In the cyber world, a honeypot

consists of data (for example, in a network site) that appears to be a legitimate part of the site but is actually isolated and monitored, and that seems to contain information or a resource of value to attackers, which are then blocked.

Of course, nothing prevents nefarious persons or entities from using honeypots to draw in honest folks for nefarious purposes.  Purposes like the following.

The trove of leaked Democratic National Committee emails posted to Wikileaks on July 22 has sparked concerns about malware as users access the vast trove of documents.

On the day of the leak, Google’s Transparency Report warned users of dangerous downloads from Wikileaks.org. Google has not revealed specifically what was detected….

Malware was detected in the Global Intelligence Files dumped last year by Wikileaks, too.  Further, Wikileaks actually could be a victim in this malware ploy, too: they do little of their own hacking, getting their stuff from other sources.  One of their sources already has been implicated in the recent hacks of Democratic Party IT facilities like the DNC, DNCC, and Democratic Party Presidential candidate Hillary Clinton’s campaign email servers, along with Clinton’s official State Department business personal email server: Russia is suspected of conducting these particular hacks.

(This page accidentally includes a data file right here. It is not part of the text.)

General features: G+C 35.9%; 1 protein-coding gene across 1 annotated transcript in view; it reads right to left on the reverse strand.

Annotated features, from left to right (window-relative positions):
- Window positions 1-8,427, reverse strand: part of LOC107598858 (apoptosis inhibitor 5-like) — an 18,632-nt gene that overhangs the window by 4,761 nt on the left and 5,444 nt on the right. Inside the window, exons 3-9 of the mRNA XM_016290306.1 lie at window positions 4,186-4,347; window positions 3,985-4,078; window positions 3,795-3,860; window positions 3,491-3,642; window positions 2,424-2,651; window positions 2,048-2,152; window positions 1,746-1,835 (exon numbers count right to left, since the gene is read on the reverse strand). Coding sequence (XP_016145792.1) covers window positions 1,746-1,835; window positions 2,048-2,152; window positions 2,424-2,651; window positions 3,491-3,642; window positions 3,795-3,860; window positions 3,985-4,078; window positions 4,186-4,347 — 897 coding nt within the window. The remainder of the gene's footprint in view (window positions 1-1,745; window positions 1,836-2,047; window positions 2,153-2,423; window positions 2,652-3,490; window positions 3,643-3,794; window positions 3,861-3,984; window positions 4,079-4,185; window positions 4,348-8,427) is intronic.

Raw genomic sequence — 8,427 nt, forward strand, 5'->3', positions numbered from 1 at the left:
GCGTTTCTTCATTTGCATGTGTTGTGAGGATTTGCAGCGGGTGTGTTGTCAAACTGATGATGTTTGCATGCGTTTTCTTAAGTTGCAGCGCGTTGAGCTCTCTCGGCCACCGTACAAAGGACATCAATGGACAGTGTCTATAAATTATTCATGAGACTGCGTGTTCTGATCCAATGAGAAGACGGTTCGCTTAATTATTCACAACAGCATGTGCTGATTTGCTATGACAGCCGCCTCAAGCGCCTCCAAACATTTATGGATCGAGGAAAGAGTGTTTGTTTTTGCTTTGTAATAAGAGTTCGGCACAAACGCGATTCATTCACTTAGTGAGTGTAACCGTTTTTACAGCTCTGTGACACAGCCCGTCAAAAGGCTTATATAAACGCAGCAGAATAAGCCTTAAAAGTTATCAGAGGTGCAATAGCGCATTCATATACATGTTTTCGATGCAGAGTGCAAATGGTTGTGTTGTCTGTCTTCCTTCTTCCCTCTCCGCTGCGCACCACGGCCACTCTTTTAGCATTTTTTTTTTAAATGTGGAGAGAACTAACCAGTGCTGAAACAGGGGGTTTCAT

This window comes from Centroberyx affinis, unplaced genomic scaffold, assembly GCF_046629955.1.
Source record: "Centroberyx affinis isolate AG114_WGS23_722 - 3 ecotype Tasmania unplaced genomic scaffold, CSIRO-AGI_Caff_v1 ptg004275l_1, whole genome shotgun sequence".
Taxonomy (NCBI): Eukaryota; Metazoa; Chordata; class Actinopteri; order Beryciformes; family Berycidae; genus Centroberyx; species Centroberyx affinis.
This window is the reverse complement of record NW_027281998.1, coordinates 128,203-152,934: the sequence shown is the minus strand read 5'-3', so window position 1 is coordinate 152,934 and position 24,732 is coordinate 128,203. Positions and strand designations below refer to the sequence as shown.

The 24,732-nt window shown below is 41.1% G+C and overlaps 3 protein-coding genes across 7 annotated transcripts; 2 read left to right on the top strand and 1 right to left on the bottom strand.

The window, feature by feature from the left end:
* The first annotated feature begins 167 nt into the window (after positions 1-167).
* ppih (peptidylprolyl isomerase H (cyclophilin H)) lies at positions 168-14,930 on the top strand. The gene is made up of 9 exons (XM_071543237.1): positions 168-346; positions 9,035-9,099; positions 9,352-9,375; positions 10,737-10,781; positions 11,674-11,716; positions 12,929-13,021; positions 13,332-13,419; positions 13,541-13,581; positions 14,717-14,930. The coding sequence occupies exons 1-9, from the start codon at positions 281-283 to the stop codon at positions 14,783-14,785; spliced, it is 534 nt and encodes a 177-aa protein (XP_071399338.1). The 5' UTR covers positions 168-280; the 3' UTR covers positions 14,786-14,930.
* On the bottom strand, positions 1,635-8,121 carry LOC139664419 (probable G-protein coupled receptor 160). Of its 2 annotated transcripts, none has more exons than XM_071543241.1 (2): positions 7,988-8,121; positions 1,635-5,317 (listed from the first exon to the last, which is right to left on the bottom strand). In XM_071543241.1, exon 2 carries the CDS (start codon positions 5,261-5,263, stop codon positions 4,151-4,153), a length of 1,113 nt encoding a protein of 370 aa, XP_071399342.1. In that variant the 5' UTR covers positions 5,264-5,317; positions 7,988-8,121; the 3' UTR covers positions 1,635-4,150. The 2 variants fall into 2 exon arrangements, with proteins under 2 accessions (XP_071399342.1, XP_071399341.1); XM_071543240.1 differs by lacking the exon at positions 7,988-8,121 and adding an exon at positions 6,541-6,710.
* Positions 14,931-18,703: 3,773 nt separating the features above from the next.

Are these guys—Russians, Chines, ordinary thieves—setting up other botnets?  Setting up sources for stealing personal financial data or data useful for blackmail or data useful for espionage, with these sources to be tapped at a time of convenience in the future?  Setting up something else?

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